Who Was Anne Arundel?
And how should we spell her name?
Anne Arundel is a name we know hereabouts — in one spelling or another. There’s Anne Arundel County, Arundel roads galore and the Ann Arrundell Historical Society, to name a few.
Behind the name is a woman, Anne Arundell, who lived in England about the same time as Shakespeare. The Arundel family name had its impact on us due to Anne’s 1628 marriage into the influential Calvert family.
Each variant spelling of her name is as good as the next. She’s often cited as Anne, but sometimes Ann. Her family surname, generally spelled Arundell, appears in some sources as Arundel or even Arrundell.
“In Anne’s day,” Dr. Henry Miller, historian of Saint Mary’s City told us, “only an unclever person spelled a name in only one way.”
Double ells, however, have their proponent. Barry William, author of The Arundells of Wardour, claims that Anne’s line spelled their name with two ells, he says, while the one-el Arundel family clustered around Sussex and Yorkshire.
The Arundell family was of Norman lineage and came into England during the 1400s with William the Conqueror.
Anne Arundell’s father, Lord Thomas Arundell of Wardour, was sent by Queen Elizabeth I in 1595 to fight Muslim invaders. After a victory in Hungary, the Holy Roman emperor made him and his posterity Counts of the Holy Roman Empire.
Queen Elizabeth was miffed. “Others should not place brands on my sheep,” she grumbled. A few years later, in 1605, King James I made things right by giving him an English title, Lord Arundell of Wardour.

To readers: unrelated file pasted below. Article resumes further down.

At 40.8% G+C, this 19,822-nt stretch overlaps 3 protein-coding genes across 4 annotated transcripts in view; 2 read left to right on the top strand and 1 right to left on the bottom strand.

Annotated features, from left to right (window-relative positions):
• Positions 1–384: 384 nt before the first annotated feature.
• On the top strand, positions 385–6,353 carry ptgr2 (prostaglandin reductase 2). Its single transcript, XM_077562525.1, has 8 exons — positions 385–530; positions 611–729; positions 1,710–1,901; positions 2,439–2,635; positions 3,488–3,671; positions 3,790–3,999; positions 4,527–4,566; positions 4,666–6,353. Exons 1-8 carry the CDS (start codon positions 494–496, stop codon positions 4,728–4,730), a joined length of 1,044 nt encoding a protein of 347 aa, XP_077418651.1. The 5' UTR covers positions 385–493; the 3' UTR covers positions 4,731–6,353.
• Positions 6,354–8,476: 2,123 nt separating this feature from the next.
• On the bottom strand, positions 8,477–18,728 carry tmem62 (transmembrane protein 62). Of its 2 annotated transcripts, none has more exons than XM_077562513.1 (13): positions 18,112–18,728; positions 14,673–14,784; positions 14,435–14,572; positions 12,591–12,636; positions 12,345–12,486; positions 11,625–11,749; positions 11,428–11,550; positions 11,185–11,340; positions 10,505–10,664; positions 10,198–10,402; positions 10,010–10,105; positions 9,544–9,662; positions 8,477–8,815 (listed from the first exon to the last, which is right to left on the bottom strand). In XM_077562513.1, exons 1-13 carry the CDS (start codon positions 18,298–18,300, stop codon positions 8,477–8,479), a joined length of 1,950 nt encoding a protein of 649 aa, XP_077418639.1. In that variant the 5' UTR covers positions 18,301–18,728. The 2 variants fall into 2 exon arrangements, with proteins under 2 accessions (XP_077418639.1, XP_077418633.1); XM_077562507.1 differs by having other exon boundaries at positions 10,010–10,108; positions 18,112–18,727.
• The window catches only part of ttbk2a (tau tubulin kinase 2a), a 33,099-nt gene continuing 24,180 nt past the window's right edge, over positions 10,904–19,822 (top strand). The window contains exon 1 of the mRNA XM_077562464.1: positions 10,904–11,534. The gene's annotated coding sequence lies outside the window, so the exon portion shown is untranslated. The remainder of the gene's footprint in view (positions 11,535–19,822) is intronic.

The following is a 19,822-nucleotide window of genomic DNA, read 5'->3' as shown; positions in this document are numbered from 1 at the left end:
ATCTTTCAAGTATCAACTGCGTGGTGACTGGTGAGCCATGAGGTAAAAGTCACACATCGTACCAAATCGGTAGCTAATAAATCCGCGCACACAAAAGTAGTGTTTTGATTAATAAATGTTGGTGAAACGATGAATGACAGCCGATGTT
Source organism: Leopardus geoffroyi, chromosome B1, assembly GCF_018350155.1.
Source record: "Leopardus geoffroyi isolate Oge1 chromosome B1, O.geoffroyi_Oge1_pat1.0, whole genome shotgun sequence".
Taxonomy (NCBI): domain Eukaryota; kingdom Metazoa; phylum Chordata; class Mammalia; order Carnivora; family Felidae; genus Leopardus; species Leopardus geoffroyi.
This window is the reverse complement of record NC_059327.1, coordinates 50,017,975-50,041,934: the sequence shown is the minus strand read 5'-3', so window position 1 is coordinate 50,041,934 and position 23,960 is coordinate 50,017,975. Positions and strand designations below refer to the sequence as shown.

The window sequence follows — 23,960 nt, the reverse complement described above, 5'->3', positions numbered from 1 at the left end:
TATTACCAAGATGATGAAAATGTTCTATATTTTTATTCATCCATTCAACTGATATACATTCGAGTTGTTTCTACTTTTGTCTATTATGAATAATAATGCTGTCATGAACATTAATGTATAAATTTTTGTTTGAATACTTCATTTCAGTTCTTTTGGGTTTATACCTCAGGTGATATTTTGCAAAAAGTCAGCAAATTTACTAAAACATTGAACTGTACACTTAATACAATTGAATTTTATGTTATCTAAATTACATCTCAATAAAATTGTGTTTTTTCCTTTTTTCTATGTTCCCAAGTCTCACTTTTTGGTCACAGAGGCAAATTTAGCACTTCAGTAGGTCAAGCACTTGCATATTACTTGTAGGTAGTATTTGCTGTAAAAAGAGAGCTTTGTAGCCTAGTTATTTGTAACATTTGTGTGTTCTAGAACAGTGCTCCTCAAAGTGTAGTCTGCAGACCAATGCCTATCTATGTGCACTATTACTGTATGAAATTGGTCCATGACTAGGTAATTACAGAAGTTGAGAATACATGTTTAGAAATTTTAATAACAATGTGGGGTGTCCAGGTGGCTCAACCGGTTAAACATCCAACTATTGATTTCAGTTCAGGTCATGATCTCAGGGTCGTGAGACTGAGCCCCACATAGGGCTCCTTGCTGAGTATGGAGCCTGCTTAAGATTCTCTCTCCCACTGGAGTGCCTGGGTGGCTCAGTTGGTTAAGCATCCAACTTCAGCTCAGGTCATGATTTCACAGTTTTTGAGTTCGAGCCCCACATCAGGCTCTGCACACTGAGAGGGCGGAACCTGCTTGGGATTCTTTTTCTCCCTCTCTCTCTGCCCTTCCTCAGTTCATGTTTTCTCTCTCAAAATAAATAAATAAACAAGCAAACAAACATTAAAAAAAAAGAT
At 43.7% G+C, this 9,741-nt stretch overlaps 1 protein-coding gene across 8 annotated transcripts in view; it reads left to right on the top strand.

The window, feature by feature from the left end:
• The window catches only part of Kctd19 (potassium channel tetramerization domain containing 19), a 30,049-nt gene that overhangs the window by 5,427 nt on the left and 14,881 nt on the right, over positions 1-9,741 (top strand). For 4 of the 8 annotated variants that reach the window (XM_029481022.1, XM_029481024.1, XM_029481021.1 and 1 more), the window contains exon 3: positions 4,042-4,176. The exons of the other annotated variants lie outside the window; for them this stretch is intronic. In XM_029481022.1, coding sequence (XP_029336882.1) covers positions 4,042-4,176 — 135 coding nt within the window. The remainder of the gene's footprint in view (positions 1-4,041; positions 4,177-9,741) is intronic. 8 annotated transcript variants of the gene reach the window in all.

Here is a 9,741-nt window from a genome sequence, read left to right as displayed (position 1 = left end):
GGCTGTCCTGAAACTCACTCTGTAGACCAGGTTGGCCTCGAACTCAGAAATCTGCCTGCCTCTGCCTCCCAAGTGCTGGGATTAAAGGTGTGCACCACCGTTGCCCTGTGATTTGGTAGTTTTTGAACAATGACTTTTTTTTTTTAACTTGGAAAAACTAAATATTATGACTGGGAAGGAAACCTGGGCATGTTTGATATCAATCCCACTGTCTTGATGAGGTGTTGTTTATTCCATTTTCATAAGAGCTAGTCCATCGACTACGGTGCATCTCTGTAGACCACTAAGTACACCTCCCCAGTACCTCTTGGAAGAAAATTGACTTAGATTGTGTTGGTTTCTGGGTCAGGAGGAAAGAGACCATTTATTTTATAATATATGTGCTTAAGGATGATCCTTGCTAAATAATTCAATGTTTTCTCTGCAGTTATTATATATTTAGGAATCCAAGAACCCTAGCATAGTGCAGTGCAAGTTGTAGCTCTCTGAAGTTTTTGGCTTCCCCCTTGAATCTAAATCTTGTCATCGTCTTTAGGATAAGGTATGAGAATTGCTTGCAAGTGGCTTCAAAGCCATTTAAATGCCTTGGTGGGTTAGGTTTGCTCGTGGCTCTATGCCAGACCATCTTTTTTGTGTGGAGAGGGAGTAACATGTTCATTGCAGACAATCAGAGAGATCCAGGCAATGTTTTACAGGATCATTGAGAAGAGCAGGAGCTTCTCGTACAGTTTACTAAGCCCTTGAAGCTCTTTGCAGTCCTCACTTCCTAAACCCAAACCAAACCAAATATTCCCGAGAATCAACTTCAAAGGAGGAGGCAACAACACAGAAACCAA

Anne was born at Wardour in 1615. A beauty, as you can see in her portrait, at age 13 she married family ally Cecil Calvert, the Second Lord Baltimore, who was dedicated to establishing a new English colony in Maryland. Anne and likely her father supported him in his efforts.
Lord Arundell built Anne and Cecil a stone house called Hook Farm Manor within view of Wardour Castle. From there Cecil oversaw the early years of Maryland and the couple raised their children, including Charles (the third Lord Baltimore) and Cecil’s half-brother Philip Calvert, of later importance to Maryland history.
After Lord Arundell’s death, the couple used Anne’s inheritance to help fund the new colony.
Neither Anne nor her husband ever visited the colony they helped found. But they left evidence of their affection. Anne decorated the ceiling of her sitting room at Hook Farm Manor with plaster reliefs of the Ark and the Dove, the ships that delivered the first settlers to Maryland’s shores.
Upon Anne’s death in 1649, at 34, her husband composed an inscription for her tomb: Here lies Anne Arundell, Lady Baltimore. Farewell to you most lovely of earthly beauties. In his accompanying verse, Cecil describes her as the most beautiful and best wife.
Apparently, the Second Lord Baltimore’s respect for his late wife extended well beyond the English borders. After Anne’s death, the Maryland Assembly voted to name Anne Arundel County in her honor.